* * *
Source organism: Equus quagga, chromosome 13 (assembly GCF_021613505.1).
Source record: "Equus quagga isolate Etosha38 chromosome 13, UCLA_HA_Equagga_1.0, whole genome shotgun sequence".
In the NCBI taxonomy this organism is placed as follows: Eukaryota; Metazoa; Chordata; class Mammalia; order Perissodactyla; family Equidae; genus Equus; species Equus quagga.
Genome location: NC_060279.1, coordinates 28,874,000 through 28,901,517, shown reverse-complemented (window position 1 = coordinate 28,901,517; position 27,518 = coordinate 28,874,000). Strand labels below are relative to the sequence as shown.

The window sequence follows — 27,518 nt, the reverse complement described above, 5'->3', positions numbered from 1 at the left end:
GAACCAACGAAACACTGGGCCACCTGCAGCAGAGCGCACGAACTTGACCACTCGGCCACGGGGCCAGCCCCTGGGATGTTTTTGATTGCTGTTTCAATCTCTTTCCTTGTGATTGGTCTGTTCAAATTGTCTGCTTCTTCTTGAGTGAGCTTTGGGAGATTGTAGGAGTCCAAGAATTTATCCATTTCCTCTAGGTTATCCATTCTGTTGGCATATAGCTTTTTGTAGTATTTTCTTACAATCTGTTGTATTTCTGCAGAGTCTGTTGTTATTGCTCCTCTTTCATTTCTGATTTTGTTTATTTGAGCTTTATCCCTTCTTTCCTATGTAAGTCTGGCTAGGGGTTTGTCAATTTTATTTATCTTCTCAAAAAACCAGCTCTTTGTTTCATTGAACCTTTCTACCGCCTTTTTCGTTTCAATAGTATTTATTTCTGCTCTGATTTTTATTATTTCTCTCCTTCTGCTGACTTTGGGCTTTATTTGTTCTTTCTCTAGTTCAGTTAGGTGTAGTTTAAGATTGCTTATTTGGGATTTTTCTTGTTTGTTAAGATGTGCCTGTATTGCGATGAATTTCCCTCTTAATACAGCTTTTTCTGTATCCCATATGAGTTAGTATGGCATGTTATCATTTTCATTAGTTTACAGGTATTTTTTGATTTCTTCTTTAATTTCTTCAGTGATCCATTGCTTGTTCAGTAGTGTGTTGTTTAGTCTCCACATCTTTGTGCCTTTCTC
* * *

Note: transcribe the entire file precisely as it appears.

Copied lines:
Source organism: Equus quagga, chromosome 13 (assembly GCF_021613505.1).
Source record: "Equus quagga isolate Etosha38 chromosome 13, UCLA_HA_Equagga_1.0, whole genome shotgun sequence".
In the NCBI taxonomy this organism is placed as follows: Eukaryota; Metazoa; Chordata; class Mammalia; order Perissodactyla; family Equidae; genus Equus; species Equus quagga.
Genome location: NC_060279.1, coordinates 28,874,000 through 28,901,517, shown reverse-complemented (window position 1 = coordinate 28,901,517; position 27,518 = coordinate 28,874,000). Strand labels below are relative to the sequence as shown.

The window sequence follows — 27,518 nt, the reverse complement described above, 5'->3', positions numbered from 1 at the left end:
GAACCAACGAAACACTGGGCCACCTGCAGCAGAGCGCACGAACTTGACCACTCGGCCACGGGGCCAGCCCCTGGGATGTTTTTGATTGCTGTTTCAATCTCTTTCCTTGTGATTGGTCTGTTCAAATTGTCTGCTTCTTCTTGAGTGAGCTTTGGGAGATTGTAGGAGTCCAAGAATTTATCCATTTCCTCTAGGTTATCCATTCTGTTGGCATATAGCTTTTTGTAGTATTTTCTTACAATCTGTTGTATTTCTGCAGAGTCTGTTGTTATTGCTCCTCTTTCATTTCTGATTTTGTTTATTTGAGCTTTATCCCTTCTTTCCTATGTAAGTCTGGCTAGGGGTTTGTCAATTTTATTTATCTTCTCAAAAAACCAGCTCTTTGTTTCATTGAACCTTTCTACCGCCTTTTTCGTTTCAATAGTATTTATTTCTGCTCTGATTTTTATTATTTCTCTCCTTCTGCTGACTTTGGGCTTTATTTGTTCTTTCTCTAGTTCAGTTAGGTGTAGTTTAAGATTGCTTATTTGGGATTTTTCTTGTTTGTTAAGATGTGCCTGTATTGCGATGAATTTCCCTCTTAATACAGCTTTTTCTGTATCCCATATGAGTTAGTATGGCATGTTATCATTTTCATTAGTTTACAGGTATTTTTTGATTTCTTCTTTAATTTCTTCAGTGATCCATTGCTTGTTCAGTAGTGTGTTGTTTAGTCTCCACATCTTTGTGCCTTTCTC